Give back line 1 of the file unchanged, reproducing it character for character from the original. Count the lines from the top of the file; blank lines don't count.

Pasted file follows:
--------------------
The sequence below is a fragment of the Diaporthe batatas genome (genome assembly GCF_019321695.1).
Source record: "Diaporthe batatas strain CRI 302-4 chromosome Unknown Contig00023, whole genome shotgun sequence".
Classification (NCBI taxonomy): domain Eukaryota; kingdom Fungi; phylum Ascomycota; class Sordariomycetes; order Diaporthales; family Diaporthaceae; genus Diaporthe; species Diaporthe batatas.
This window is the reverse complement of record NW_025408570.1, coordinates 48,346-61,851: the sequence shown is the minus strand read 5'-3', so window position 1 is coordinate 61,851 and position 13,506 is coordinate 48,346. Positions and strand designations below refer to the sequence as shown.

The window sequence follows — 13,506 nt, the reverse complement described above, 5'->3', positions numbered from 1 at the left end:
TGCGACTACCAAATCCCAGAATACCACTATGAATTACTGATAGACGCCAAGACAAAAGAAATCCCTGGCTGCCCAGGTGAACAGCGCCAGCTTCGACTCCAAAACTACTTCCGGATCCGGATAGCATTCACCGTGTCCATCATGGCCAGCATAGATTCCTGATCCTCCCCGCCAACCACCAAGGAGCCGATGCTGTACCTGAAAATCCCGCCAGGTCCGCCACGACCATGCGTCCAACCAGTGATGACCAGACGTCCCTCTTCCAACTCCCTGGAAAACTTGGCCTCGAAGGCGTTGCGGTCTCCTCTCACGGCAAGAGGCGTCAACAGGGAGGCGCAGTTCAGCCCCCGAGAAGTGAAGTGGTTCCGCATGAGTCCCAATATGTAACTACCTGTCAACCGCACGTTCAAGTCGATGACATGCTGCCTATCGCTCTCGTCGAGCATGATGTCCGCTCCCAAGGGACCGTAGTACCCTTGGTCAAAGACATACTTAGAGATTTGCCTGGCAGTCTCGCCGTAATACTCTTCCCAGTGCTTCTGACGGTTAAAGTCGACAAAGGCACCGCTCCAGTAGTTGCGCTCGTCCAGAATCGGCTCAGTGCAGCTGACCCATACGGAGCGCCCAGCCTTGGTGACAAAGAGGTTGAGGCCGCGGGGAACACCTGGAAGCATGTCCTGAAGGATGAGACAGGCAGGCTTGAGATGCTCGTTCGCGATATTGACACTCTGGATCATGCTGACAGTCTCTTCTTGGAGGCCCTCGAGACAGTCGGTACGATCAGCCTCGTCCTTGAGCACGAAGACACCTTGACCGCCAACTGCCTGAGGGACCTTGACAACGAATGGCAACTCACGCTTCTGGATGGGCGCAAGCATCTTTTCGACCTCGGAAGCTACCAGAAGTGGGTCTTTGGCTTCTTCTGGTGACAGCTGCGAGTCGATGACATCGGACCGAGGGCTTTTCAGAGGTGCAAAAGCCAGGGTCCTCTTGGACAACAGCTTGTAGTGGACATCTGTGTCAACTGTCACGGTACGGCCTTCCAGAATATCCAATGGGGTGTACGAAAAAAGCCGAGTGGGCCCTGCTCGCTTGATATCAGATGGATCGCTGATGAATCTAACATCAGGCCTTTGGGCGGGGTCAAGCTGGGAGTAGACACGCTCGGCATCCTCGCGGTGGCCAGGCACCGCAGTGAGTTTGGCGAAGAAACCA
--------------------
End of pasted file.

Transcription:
The sequence below is a fragment of the Diaporthe batatas genome (genome assembly GCF_019321695.1).